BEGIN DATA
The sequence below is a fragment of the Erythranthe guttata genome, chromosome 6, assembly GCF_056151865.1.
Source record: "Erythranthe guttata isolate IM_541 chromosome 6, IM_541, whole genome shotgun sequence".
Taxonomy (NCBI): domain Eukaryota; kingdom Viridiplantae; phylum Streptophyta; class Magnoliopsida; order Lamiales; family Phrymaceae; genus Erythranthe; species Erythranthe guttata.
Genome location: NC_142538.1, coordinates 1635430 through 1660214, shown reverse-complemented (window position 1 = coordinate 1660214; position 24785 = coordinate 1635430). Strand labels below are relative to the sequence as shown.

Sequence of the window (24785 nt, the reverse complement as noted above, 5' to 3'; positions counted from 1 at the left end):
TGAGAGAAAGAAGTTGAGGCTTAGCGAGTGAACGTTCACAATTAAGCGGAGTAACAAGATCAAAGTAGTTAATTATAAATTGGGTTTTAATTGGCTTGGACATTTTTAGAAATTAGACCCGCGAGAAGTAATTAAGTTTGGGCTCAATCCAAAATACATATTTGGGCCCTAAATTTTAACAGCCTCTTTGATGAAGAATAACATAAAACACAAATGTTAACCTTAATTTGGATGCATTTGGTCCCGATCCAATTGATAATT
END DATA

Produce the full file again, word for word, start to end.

The sequence below is a fragment of the Erythranthe guttata genome, chromosome 6, assembly GCF_056151865.1.
Source record: "Erythranthe guttata isolate IM_541 chromosome 6, IM_541, whole genome shotgun sequence".
Taxonomy (NCBI): domain Eukaryota; kingdom Viridiplantae; phylum Streptophyta; class Magnoliopsida; order Lamiales; family Phrymaceae; genus Erythranthe; species Erythranthe guttata.
Genome location: NC_142538.1, coordinates 1635430 through 1660214, shown reverse-complemented (window position 1 = coordinate 1660214; position 24785 = coordinate 1635430). Strand labels below are relative to the sequence as shown.

Sequence of the window (24785 nt, the reverse complement as noted above, 5' to 3'; positions counted from 1 at the left end):
TGAGAGAAAGAAGTTGAGGCTTAGCGAGTGAACGTTCACAATTAAGCGGAGTAACAAGATCAAAGTAGTTAATTATAAATTGGGTTTTAATTGGCTTGGACATTTTTAGAAATTAGACCCGCGAGAAGTAATTAAGTTTGGGCTCAATCCAAAATACATATTTGGGCCCTAAATTTTAACAGCCTCTTTGATGAAGAATAACATAAAACACAAATGTTAACCTTAATTTGGATGCATTTGGTCCCGATCCAATTGATAATT